Given their similarities in location, size and demographics, it seems peculiar that Gervais and John F. Kennedy high schools reside not just in different conferences, but in different athletic classifications altogether.
But with the recent proposed reclassification models for the 2018-2022 block of time that the Oregon School Activities Association is set to vote on in October, it appears that the Cougars and the Trojans are very close to bridging the gap between their respective athletic programs.
In order for the two schools to join the same conference, it would require Gervais to drop down a classification from the 3A level to the 2A, where Kennedy has resided since the OSAA went through its reclassification in 1990 that changed the Tri-River Conference from Class A to 2A.
Gervais school officials discussed the idea at the school board meeting in March, concluding that dropping down a level would ultimately be a benefit to the school's athletic programs, which sees participation levels that more closely mirror 2A schools than those at the 3A level.
"Most 3A schools have three teams — freshman, JV and varsity," Gervais athletic director Tim Bowman said. "Over the last five years, we've only had two teams."
Bowman would like to see that participation level rise, not because it could lead to more tallies in the win column, but because of the benefits to the academic side of the student-athlete equation.
"The idea would be to get more participation, which would lead to better grades and attitude," Bowman said.
Gervais was eligible to move down a classification level partly because of the school's struggling athletic programs, which have finished in the bottom 50 percent of the league standings 96 percent of the time over the past three seasons.
As a result, students have been less inclined to come out for sports, and fewer student athletes means it's more difficult for programs to succeed against other 3A schools, creating a cycle that Gervais school officials would like to see broken.
"Our numbers have been the lowest they've been in years because they don't want to go out there and get their butt kicks," Bowman said.
Against non-conference competition, Gervais typically attempts to find 2A schools to play against, where the team has performed much better and much more consistently. Bowman would like to see how the school's athletic programs would fare against 2A schools on a full-time basis and what that would do to participation levels over the four-year period from 2018-2022.
"The coaches are OK with it," Bowman said. "They want their kids to be competitive, (and) the morale of our kids would be greatly increased, because they would be more competitive."
The currently supported classification model puts Cougars into the 2A Central Valley League with Kennedy, Western Mennonite, Santiam, Delphian and Culver, along with Chemawa and Colton — two of Gervais' West Valley rivals that are set to drop down to the 2A level as well.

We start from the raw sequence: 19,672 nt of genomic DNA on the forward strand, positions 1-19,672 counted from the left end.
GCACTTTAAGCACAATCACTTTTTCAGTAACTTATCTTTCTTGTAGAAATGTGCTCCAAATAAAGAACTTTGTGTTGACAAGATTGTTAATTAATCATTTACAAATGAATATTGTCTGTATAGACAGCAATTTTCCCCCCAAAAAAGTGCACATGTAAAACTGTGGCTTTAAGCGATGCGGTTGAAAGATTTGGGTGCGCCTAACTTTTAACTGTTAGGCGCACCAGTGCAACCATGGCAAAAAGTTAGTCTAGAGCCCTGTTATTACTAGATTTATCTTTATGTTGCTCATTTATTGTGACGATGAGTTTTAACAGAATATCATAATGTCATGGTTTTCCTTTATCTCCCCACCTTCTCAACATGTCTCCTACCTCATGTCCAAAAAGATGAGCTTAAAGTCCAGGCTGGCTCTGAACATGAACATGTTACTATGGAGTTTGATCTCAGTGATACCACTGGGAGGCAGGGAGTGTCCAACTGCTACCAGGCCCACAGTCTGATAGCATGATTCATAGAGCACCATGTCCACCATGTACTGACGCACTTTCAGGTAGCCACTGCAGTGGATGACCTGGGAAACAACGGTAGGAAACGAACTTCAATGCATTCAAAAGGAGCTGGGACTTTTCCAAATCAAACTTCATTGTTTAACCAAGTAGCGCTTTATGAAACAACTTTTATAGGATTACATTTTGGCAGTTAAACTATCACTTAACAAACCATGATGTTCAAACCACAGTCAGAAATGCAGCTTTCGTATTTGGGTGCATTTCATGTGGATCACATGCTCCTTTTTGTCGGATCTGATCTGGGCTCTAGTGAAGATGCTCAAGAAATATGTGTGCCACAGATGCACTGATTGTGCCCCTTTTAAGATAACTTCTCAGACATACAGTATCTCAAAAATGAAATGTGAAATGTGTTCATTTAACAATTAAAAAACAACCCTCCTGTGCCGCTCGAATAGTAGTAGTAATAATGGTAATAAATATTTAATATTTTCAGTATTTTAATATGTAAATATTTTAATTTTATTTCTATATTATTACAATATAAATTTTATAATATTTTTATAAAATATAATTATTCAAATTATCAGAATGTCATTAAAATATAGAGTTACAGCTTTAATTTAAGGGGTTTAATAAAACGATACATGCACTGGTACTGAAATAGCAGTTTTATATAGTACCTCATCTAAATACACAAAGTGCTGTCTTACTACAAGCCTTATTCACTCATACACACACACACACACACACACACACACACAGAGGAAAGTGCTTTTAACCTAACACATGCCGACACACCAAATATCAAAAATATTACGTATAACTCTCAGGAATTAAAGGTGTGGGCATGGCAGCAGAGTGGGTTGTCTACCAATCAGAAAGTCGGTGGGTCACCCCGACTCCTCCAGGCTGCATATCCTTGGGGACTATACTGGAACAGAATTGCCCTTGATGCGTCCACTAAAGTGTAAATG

The addition of those two rivals would help make the transition easier, said Gervais girls basketball coach Kyle Buse, who has come around to the idea of leaving the 3A classification.
"The fact that we're also keeping Chemawa and Colton, teams that were already in our league, especially Colton, who we battled with — it's going to be an interesting league," Buse said. "I think with our youth movement … it would be a fun experience for them to write their own story a little bit."
The move would also rekindle a rivalry with Kennedy that the two schools shared for generations before the OSAA split into six classifications in 2006.
Gervais and Kennedy played each other in the Tri-River Conference and earlier in the Class A District 3 from 1982 to 2006. The Cougars' move to the 3A West Valley Conference in 2006 broke up that rivalry, and the Cougars' move back down brings the team back to its closest regional rival.
For Kennedy, the move is almost equally as drastic. The Trojans have been a part of the Tri-River Conference since the league's inception in 1990. JFK, Regis and Santiam were the only schools remaining from the original 13 teams that made up the Tri-River.
While many schools have been moved around with regularity in the reclassifications of 2006, 2010 and 2014, Kennedy had remained untouched until now.
"There's something to be said about those longtime rivalries, but I think that those might be a thing of the past, because leagues are going to continue to switch and who knows what it's going to look like four years from now," Kennedy Athletic Director Kevin Moffatt said. "I don't think there's a perfect answer that benefits everybody. OSAA does the best they can to minimize issues like travel and kids missing school, but at the end of the day they're trying to appease the most people they can, and I think they do a pretty good job of it."
The Regis Rams in particular have been a strong rival to the Trojans, both due to the proximity of the two teams and the long history of fielding top-tier teams in similar sports. With that rivalry appearing to be severed, it will be up to the two programs to maintain that connection through non-conference scheduling.
"That's a tough one to lose. I think the people definitely view them as our big rival," Moffatt said. "I'm sure that we'll try to play them as often as we can in non-league games. It's still a close game, it's a great rivalry, (and) I think we'll try to keep that as alive as we can for sure."
The OSAA Reclassification and Districting Committee still has two more meetings in August and September to fine-tune their proposed models before taking their recommendations to the OSAA Board, which will vote on the decision in October.
Proposed 2A Central Valley Conference
• Western Mennonite